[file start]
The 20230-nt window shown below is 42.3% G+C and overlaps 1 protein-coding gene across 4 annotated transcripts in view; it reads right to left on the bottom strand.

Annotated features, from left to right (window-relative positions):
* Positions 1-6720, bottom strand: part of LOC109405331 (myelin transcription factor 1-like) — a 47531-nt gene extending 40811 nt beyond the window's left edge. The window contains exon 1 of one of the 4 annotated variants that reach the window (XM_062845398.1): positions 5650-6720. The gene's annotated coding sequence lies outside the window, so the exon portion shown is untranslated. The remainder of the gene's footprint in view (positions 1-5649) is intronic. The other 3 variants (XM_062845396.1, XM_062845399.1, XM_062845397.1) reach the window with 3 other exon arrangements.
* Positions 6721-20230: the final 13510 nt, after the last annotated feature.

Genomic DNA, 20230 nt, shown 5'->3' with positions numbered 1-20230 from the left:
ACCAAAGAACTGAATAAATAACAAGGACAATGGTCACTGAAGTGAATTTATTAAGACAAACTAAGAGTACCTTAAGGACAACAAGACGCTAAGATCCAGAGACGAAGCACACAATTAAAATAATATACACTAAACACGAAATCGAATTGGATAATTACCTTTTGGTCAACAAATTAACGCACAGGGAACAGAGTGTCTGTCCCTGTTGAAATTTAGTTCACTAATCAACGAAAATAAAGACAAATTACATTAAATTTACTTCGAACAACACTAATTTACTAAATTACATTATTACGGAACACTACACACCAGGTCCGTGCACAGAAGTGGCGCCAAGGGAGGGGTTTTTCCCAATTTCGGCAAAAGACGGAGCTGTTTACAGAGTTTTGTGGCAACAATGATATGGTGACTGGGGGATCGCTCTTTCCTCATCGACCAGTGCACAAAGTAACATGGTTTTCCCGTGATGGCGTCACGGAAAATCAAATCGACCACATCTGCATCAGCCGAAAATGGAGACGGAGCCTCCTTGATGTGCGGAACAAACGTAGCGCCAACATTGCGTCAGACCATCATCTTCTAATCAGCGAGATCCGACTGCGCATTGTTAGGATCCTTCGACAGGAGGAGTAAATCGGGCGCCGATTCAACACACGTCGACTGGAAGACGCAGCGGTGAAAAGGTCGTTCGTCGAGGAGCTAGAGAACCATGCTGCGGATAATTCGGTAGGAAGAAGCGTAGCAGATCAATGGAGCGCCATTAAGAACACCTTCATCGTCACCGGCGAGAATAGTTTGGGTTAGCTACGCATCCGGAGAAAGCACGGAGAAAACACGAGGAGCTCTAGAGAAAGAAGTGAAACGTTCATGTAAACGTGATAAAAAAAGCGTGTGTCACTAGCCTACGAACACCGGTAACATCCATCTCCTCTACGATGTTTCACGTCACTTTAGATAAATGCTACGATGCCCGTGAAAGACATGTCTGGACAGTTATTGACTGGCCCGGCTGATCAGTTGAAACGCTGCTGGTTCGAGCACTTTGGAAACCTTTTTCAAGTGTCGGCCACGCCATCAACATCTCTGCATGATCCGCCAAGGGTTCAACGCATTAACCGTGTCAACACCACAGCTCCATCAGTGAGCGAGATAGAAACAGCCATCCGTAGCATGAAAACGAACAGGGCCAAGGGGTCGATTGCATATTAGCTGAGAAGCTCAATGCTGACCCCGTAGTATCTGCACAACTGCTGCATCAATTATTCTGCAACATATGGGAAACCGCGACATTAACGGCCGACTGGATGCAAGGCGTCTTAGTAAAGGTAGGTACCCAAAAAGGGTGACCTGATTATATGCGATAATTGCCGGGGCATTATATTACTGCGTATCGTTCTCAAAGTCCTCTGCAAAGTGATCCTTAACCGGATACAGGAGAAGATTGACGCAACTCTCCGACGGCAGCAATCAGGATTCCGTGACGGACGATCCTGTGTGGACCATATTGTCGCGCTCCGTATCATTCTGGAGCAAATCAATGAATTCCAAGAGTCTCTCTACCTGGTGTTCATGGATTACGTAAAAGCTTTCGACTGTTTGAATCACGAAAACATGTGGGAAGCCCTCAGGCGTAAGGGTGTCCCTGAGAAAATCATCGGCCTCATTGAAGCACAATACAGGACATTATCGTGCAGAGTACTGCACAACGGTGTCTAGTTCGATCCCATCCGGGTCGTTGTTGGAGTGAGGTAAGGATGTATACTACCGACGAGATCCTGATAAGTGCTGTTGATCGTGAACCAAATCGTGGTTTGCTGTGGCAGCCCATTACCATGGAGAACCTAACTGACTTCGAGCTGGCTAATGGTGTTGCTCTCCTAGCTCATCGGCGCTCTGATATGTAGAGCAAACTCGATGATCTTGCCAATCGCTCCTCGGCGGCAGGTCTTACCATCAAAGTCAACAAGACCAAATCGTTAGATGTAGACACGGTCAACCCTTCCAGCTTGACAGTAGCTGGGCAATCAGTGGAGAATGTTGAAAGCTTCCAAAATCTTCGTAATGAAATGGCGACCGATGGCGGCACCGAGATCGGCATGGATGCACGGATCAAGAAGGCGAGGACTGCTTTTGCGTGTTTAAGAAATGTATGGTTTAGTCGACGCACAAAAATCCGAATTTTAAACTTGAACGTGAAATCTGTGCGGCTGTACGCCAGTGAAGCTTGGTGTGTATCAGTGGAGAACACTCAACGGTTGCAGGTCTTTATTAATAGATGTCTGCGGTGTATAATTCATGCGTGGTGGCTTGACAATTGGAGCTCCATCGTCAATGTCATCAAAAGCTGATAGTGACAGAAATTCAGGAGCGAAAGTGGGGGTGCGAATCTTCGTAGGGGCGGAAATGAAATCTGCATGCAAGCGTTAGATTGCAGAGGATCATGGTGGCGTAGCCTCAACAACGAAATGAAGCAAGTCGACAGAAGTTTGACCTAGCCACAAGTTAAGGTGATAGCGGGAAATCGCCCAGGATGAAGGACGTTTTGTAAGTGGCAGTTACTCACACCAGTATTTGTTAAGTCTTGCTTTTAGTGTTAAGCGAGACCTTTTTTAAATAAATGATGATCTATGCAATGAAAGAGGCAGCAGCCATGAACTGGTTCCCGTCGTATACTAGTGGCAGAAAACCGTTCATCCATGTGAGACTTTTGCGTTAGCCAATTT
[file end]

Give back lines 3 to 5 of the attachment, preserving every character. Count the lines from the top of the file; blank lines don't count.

* Positions 1-6720, bottom strand: part of LOC109405331 (myelin transcription factor 1-like) — a 47531-nt gene extending 40811 nt beyond the window's left edge. The window contains exon 1 of one of the 4 annotated variants that reach the window (XM_062845398.1): positions 5650-6720. The gene's annotated coding sequence lies outside the window, so the exon portion shown is untranslated. The remainder of the gene's footprint in view (positions 1-5649) is intronic. The other 3 variants (XM_062845396.1, XM_062845399.1, XM_062845397.1) reach the window with 3 other exon arrangements.
* Positions 6721-20230: the final 13510 nt, after the last annotated feature.

Genomic DNA, 20230 nt, shown 5'->3' with positions numbered 1-20230 from the left: